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What Would You Ask??

I’d love to have dinner with Nora Roberts. And Stephan King. In fact, I’d like to have a meal or even just coffee with any author. It’s why I love going to book festivals and writing events. Often it doesn’t matter what they write or if I’ve ever heard of them. I still love to hear them talk about writing, their books, their characters etc.

I’m no Nora Roberts or Stephan King… etc… but perhaps some people out there might be interested in asking questions about my writing, books, characters etc. So I’ve gone ahead and turned on the Ask the Author option at GoodReads.com for the next few days and you can ask a question. Wonder why Tess’ favorite lingerie is Carine Gilson, over La Perla and other couture options? Although I don’t want to give any spoilers, I’d be happy to answer questions about the Valentines and their world, writing, publishing etc. All you have to do is visit my GoodReads profile and scroll down to “Ask the Author” and ask your question.

Ask the Author Jenna Harte

It’s not as exciting as lunch with a mega-super-star author, but it can still be fun! And if you’re not on Goodreads or aren’t a friend of mine there yet, please connect with me!

Review: Out of Bounds

Out of Bounds
Out of Bounds by Dawn Ryder

My rating: 4 of 5 stars

Overall I enjoyed this book. I liked how Sabra didn’t succumb to the lust immediately, as often happens in romance books with domineering men. And I like that she challenged Tarek, forcing him to meet her half-way. The love scenes were hot and there is a little bondage and spanking, but it’s more of an aside, not a significant part of the book. I would have liked to have read a little more about Tarek’s inner transformation in terms of seeing Sabra as a long term relationship, but overall, it was a fun, summer read.



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Valentine Mysteries on Special this Holiday Weekend!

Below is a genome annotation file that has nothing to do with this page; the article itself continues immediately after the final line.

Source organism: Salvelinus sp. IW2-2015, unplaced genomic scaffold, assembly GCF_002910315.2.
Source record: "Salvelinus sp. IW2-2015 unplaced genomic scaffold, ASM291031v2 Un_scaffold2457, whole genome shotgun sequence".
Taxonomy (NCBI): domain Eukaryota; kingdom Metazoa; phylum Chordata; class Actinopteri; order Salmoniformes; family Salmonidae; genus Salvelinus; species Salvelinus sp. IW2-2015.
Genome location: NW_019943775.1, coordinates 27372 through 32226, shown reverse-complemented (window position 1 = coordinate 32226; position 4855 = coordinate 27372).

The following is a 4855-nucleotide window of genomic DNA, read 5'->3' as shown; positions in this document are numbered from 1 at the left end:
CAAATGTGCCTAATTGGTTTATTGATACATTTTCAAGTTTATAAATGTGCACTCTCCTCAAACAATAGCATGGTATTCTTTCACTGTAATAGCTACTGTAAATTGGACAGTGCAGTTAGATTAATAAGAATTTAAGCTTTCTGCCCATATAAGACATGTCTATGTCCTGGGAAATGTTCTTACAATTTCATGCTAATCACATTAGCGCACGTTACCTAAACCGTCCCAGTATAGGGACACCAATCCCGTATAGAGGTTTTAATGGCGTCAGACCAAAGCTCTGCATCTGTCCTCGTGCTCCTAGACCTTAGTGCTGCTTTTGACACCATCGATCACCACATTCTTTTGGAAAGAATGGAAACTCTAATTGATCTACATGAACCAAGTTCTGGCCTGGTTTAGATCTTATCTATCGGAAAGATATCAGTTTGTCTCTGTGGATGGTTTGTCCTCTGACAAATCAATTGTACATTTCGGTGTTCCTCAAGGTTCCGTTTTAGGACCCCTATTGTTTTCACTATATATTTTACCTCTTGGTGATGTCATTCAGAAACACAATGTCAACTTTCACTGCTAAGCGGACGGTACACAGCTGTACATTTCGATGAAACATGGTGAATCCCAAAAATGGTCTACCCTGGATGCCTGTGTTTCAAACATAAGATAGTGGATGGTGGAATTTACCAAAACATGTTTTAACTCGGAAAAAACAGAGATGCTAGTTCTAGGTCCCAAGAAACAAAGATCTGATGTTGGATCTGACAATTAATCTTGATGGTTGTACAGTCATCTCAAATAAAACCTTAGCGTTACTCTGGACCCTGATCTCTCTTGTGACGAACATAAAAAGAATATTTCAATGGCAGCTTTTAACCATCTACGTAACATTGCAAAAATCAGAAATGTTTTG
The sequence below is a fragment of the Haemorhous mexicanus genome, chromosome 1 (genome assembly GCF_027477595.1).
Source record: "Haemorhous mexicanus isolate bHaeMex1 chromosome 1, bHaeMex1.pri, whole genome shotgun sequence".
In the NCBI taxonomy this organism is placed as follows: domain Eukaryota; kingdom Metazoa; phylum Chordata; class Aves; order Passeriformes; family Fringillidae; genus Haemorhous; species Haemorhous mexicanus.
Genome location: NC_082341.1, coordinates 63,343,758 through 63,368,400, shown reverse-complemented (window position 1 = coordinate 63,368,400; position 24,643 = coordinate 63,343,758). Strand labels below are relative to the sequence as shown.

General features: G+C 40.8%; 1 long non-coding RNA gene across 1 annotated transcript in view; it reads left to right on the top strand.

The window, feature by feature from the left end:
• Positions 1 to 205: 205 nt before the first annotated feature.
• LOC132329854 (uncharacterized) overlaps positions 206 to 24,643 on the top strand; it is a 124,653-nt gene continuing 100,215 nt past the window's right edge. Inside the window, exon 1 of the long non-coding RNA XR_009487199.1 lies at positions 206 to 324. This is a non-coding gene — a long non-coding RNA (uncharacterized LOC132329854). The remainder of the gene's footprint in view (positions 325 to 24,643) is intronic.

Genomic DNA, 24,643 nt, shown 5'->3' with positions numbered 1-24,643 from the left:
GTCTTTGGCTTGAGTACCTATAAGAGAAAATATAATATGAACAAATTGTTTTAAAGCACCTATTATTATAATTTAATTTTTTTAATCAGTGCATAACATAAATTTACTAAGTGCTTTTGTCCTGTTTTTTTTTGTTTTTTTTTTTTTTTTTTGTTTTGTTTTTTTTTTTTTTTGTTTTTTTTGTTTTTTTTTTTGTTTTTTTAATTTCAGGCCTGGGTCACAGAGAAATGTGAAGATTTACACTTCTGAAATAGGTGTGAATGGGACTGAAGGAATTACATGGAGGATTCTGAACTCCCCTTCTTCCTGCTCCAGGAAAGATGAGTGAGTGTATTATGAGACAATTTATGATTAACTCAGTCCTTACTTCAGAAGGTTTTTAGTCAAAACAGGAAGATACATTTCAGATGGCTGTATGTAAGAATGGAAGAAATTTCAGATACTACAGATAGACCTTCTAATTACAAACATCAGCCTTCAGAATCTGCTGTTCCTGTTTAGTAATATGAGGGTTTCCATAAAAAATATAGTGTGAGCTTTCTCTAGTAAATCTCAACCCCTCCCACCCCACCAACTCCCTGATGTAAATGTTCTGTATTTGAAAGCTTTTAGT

Valentine Mystery Series

The 4th of July is mostly known for hotdogs, ice cream and fireworks, but like any other form of summer fun, reading is often involved as well. If you’re looking for romance and mystery this holiday weekend, pick up all four of the Valentine books, on special this weekend.

July 3 through July 5 get Deadly Valentine for free!

July 4th through July 6 get Old Flames Never Die on sale starting at $0.99 cents on Friday (this is a countdown deal so the price will go up each day).

July 5th through July 7 get With This Ring, I Thee Kill on sale starting at $0.99 cents on Saturday (this is a countdown deal so the price will go up each day).

July 8 through July 8 get ‘Til Death Do Us Part on sale starting at $0.99 cents on Sunday (this is a countdown deal so the price will go up each day).

Have a wonderful, safe Fourth of July!

Writing Inspiration from Nora Roberts

Over the weekend I watched a few Youtube interviews of Nora Roberts (I’m a big fan of the J.D. Robb books) because I think her writing pace and story telling are awesome. It made me think of a research project I’d done for a short book about her and the inspiring quotes I’d discovered. Here are couple I saved:

I love this comment about writing love and murder:

“It’s just as much fun to murder someone off as to marry them off.” Houston Chronicle

With 200 books, I’m not sure anyone has as many stories rattling around in their head as Roberts, but I know I have quite a few and would love to be able to start writing and just keep going:

“I always have stories running around in my head. Once I start putting them down on paper, I just keep going; I just keep writing.” Book Reporter.

This one is posted at my computer! When asked by Claire E. White at Writers Write about how she writes love scenes, Roberts said

“Exactly the same way I approach writing any other scene. Action, reaction, motivation, emotion, all have to come from the characters. Writing a love scene requires the same elements from the writer as any other.”

In the end, writers write:

“You’re going to be unemployed if you really think you just have to sit around and wait for the muse to land on your shoulder. That’s not the way I work. I build a story.” WTOP.

 

WARNING: Explicit Content
The Delecoeur stories are adventures featuring a romantic couple who sometimes do what people in love do. Part of this story maybe be considered adult content, so if you are not of legal age or are easily offended, you should click the exit button.